Robert Schumann married Clara Wieck in September 1840, during the famous “year of song” – he wrote about 130 lieder that year. But his wife was anxious for bigger things, and in the journal the couple kept jointly she noted: “It would be best if he composed for orchestra. His imagination cannot find enough scope with the piano, and his music is all orchestral in feeling. My greatest wish is for him to compose for orchestra – that’s his field. May I succeed in leading him to it.” Clara promptly got her wish. In three days in January 1841, Schumann sketched his Spring Symphony and had the orchestration done a month later. In May he began another symphony, this one in D minor. Clara heard her husband at work in his room and wrote happily in the journal: “Robert began yesterday another symphony, which will be in one movement, and yet contains an adagio and a finale. I have heard nothing about it, yet I see Robert’s activity and I hear the D minor sounding wildly from a distance, so that I know in advance that another work will be fashioned in the depths of his soul.”

            The new symphony took somewhat longer than the first. Schumann did not have it done until September, and he presented it to Clara on September 13, a particularly happy day for the family: it was her 22nd birthday and the baptism day of their first child Marie, born two weeks earlier. The premiere of the new symphony in Leipzig on December 6, however, was not so happy. The performance – under the direction of Ferdinand David rather than the regular conductor Felix Mendelssohn – was not very good, and to make matters worse the couple had appeared on the same program as piano soloists in Liszt’s Hexameron, which had been a triumph. They came home angry and squabbling, and Schumann set the manuscript on the shelf, where it remained for the next ten years. During that decade, Schumann composed two more symphonies, and these were published as his Second and Third Symphonies.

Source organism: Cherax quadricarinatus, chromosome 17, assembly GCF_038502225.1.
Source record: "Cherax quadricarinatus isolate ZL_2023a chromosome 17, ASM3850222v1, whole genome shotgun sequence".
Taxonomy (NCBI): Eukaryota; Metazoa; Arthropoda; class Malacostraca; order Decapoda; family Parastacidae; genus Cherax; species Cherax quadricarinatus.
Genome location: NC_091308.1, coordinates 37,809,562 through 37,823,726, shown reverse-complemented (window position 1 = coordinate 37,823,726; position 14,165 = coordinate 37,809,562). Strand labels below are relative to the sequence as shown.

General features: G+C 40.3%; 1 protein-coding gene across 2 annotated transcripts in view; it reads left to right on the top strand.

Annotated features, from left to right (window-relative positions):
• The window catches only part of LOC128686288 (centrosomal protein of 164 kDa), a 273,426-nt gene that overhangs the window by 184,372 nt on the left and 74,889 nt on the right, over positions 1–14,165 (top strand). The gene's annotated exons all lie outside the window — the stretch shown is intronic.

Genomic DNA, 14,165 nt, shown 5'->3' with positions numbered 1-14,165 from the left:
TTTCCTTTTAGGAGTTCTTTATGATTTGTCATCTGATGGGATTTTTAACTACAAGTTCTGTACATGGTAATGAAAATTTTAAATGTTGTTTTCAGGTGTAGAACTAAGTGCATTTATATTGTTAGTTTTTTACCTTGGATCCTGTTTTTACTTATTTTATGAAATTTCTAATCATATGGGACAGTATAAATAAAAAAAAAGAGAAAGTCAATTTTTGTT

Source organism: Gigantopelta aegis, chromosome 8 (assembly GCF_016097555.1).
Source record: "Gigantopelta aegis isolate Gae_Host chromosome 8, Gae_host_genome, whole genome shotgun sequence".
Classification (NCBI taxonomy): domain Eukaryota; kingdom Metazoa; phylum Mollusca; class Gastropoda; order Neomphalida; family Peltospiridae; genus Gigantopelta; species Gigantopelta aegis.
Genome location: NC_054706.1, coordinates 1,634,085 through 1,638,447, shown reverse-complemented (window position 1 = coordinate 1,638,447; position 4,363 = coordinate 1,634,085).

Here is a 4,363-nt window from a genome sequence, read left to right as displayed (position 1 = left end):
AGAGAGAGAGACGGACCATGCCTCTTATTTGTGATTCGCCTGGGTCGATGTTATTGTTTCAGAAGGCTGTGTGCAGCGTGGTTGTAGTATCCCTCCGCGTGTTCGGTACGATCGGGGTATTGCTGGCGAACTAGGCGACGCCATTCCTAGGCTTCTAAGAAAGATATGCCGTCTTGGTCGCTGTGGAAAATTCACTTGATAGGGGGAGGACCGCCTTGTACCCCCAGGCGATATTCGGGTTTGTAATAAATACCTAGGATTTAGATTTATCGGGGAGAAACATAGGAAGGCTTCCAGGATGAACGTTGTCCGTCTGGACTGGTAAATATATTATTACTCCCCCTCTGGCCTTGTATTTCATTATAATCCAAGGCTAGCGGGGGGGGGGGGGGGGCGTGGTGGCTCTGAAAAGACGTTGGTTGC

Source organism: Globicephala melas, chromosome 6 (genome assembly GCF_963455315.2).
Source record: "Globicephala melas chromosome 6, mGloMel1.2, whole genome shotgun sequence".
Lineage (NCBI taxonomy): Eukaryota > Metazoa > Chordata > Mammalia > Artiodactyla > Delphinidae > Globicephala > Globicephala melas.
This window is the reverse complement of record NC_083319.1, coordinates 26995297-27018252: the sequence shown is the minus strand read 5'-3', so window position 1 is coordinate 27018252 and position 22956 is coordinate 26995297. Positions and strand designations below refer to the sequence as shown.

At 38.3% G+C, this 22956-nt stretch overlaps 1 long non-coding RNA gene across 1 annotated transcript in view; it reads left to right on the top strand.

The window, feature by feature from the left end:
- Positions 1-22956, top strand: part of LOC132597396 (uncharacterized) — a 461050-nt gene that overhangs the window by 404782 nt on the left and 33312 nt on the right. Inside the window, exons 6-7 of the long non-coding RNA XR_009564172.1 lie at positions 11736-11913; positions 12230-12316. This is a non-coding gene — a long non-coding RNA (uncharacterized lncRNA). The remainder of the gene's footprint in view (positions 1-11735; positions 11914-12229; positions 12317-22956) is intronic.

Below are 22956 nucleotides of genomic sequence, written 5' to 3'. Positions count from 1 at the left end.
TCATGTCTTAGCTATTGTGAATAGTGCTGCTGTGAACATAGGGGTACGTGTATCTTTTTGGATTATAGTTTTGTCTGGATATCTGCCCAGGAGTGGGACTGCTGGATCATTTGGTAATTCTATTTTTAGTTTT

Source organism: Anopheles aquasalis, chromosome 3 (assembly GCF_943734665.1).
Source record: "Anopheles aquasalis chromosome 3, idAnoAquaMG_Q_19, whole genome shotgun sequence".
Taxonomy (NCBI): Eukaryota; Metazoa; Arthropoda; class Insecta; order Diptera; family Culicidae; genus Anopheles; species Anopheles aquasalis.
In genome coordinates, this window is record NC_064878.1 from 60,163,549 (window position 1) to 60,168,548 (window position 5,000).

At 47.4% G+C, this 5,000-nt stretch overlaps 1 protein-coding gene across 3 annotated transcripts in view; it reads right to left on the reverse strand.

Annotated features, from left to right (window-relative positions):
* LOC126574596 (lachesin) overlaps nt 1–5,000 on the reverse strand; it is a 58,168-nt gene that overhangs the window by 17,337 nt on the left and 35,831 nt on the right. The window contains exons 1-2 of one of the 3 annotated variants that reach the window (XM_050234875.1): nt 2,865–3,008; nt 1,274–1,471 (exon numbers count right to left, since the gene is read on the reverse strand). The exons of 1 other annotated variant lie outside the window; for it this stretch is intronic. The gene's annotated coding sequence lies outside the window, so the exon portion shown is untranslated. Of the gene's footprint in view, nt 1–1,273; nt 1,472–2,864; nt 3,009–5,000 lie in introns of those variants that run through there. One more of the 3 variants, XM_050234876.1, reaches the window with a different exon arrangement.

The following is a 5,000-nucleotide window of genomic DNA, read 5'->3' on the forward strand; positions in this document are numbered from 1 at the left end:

Perhaps it was the successful premiere of the Thirdthe Rhenish – in 1851 that caused Schumann to remember his neglected early effort in this form. In December of that year – a decade after the original premiere – he pulled out the manuscript of the Symphony in D minor, made a piano arrangement of it, then revised this version and re-orchestrated it. The revisions were largely matters of trimming and focusing the music, but Schumann’s newer orchestration was also somewhat heavier. He considered renaming the piece Symphonic Fantasy at this point but gave up that plan, and it was published after his death as the Symphony No. 4, though it is actually the second of his four symphonies. The composer led the premiere of the revised version in Düsseldorf on December 30, 1852, and in this form it proved much more successful with audiences: Schumann’s conducting of this symphony at the Lower Rhine Music Festival on the following May 15 was among the final public triumphs of his brief life.

            The Schumann Fourth is a romantic symphony in the best sense of the term. Though the outlines of the classical symphony are still evident, this symphony is remarkable for how it is different. Clara was not quite right: it is in four movements rather than one, but these four movements are played without pause, and – in contrast to the classical symphony – almost all of this symphony grows out of one central theme, announced at the beginning and then varied ingeniously across the span of the four movements. One of the great pleasures of the Fourth Symphony lies in following Schumann’s thematic imagination – from this simple theme-shape he spins a wealth of material in quite different tempos and moods.